Today, we ask Lauren about writing, education & some of our other favorite questions:
The Betrayal of Natalie Hargrove and Fallen were both meticulously plotted out before I wrote them. Character descriptions, paragraph long synopses for each chapter, “big” endings, the whole deal. Both outlines (along with a few chapters) were shared with writer-friends, agents and/or editors at very early stages. And because the stories were larger and more complicated than I’d first realized, I actually did revisions on the outlines. Way more plotting than I’d ever done before.
At the end of plotting, when I was ready to plunge into the story, it was comforting to sit down every day and know I had to write a chapter where x happened, followed by y, and then z. But sometimes, it was also uninspiring. Suddenly, Y bored me, and Z felt really predictable. But it was in the outline, which fit together like a puzzle! What to do? Eventually, I realized there were days when I would have to loosen my leash from my outlines, to let the story adapt and change organically as I went along. This was a very good decision, and I think the book is stronger because of both my plotting and my plot-straying.
If you met someone in a bookstore, and they were thinking about buying your book, what would you say to convince them?
My favorite kinds of stories are the ones with humor and heart that take me on some kind of unexpected journey. I try to write the kinds of books I like to read, so ideally, that would be the way I’d describe my own stories. Though it would take a LOT of gusto to be able to say that to a stranger in a bookstore!
At Novel Novice, one of our main goals is encouraging teens to read. What would you say to reluctant teen readers to convince them to pick up a book (any book)? Why do you think reading is so important?
I think, for many of us, recreation is another way of saying escape. We all need to be able to escape sometimes, and what separates books from TV, video games, and cell-phone apps—and makes them magically better—is that they require something back from you. To escape into the world of a book requires that you, the reader, participate in some way. You have to share the workload with the author to flesh out the setting and the characters in your mind. My Luce will look very different in my head than anyone else’s Luce, the love scenes and settings are unique to each reader. Everyone who picks up a book and really gets into a story has a contribution to make, and there’s something powerful—and empowering—about that.
Tell us about an educational experience you had that changed your life.
In seventh and eighth grade, I took an honors English class called PACE. It was two periods long instead of the one hour of English most of my friends took, and the teacher, Ms. Calloway, was incredible and intense and a little bit scary. I still remember the red convertible she drove. The fire-red of her crazy hair. We studied everything from Shakespeare to rap music to the psychology of dreams to creative writing. Ms. Calloway really challenged us, and treated us like adults. It was the first class I can remember really having to think for myself. At the end of the two years, Ms. Calloway took her eighth graders to Italy for Spring Break. Most of us started saving up for the trip at the beginning of seventh grade. We also kept journals from the first day of seventh grade up through the trip to Italy and turned them into Ms. Calloway at the end. I’d written a lot in mine, poems, stories, details about the big fight I got in with my best friend when we were on the trip to Italy. I remember being so nervous to get my journal back from Ms. Calloway over the summer. All she wrote in it was, “Lauren, you are an enigma. Keep writing.” I still don’t know whether she meant that as a compliment or a what-a-weird-kid kind of thing. But a lot of times, I think this is why I’m still writing.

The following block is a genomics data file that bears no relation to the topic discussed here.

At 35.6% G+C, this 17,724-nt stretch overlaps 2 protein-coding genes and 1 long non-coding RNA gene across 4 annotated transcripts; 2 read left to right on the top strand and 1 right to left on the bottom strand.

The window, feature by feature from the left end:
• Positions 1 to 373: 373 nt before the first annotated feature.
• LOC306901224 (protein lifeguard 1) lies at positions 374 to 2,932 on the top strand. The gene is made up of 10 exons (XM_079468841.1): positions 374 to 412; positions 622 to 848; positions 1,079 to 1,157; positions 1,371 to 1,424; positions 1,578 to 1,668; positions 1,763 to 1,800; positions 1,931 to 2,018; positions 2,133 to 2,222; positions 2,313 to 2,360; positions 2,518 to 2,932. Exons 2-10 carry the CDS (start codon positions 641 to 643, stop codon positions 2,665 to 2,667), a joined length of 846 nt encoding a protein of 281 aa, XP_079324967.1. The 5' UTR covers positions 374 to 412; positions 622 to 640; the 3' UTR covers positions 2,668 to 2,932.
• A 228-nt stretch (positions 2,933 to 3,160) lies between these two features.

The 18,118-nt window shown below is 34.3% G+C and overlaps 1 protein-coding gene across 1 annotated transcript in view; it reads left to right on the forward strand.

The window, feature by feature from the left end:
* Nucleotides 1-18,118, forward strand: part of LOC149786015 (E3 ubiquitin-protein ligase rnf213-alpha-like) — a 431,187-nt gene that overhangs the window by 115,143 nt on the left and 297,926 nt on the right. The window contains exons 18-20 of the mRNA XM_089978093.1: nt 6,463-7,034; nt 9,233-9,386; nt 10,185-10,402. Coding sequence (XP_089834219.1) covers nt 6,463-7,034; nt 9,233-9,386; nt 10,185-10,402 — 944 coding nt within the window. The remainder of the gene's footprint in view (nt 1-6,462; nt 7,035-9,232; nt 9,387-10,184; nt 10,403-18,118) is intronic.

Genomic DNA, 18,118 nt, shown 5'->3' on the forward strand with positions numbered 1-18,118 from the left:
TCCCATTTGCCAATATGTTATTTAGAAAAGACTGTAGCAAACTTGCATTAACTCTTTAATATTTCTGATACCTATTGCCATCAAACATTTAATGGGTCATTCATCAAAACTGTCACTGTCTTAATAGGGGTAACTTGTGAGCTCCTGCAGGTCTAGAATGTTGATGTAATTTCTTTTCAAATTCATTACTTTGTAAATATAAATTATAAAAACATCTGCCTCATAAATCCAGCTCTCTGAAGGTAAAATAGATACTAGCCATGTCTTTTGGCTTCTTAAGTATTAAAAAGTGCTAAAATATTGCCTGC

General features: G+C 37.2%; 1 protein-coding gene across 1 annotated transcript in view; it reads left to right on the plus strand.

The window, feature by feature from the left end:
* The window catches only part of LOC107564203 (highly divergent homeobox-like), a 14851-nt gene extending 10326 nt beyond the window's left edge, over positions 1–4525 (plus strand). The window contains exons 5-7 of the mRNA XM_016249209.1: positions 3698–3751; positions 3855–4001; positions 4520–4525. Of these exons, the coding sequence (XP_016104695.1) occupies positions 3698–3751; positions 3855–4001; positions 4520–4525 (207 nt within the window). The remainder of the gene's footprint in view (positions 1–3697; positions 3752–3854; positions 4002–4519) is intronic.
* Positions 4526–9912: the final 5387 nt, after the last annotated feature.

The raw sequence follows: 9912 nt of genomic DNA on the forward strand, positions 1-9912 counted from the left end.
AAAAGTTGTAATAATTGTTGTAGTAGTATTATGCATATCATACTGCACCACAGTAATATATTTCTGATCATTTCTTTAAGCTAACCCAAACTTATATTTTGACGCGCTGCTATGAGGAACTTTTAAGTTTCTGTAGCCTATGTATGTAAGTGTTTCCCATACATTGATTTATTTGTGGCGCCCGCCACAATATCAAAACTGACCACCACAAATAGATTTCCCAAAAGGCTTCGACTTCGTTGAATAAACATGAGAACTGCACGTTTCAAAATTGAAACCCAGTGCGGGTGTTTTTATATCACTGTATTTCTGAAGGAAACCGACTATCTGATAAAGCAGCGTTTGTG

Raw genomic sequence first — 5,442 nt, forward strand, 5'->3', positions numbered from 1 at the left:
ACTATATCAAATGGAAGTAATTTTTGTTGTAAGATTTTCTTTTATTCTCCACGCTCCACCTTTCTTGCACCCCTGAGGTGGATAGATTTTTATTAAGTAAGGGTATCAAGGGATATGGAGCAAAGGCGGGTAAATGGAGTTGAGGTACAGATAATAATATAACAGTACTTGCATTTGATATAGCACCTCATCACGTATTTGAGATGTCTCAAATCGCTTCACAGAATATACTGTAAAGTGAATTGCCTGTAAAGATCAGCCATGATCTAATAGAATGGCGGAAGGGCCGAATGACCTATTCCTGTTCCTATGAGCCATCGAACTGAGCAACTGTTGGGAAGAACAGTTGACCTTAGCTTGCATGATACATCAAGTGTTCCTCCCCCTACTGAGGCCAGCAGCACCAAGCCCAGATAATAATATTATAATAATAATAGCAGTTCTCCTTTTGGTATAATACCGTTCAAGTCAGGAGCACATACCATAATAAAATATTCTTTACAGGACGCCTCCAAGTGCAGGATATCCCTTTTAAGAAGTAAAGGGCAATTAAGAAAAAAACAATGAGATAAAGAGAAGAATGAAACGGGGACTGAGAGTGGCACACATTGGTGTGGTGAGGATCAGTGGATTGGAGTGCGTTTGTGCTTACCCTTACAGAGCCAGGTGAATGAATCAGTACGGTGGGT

What question do you always wish someone would ask you during an interview?
What do you think you’re life will look like in five years? (Mainly because I keep wondering this myself.)
Now answer that question.
Culinary School. Part time. I’ll have to save some time for the new teen series I want to be writing!
The Young Adult genre is booming right now, when many others are faltering. Any idea why? Why did you decide to write in that genre?
I think this has a bit to do with what I said above about escape. Teen novels are especially good for that because—while we all need escape—teens seem to be more likely to indulge the need than adults. Which is great. We should all do more escaping. I think paranormal teen novels in particular are doing so well right now because they are just far enough removed from reality that they’re exotic, and yet the characters are just accessible enough to give us a key to unlock the story.
What books would you recommend to fans hankering for more after reading your books?
I’m always reading about four books at once. Right now, it’s Save the Cat (a how-to book about screenwriting—yes, I’m thinking about it…), The Woman in White by Wilkie Collins, and The Hunger Games. All of them are excellent!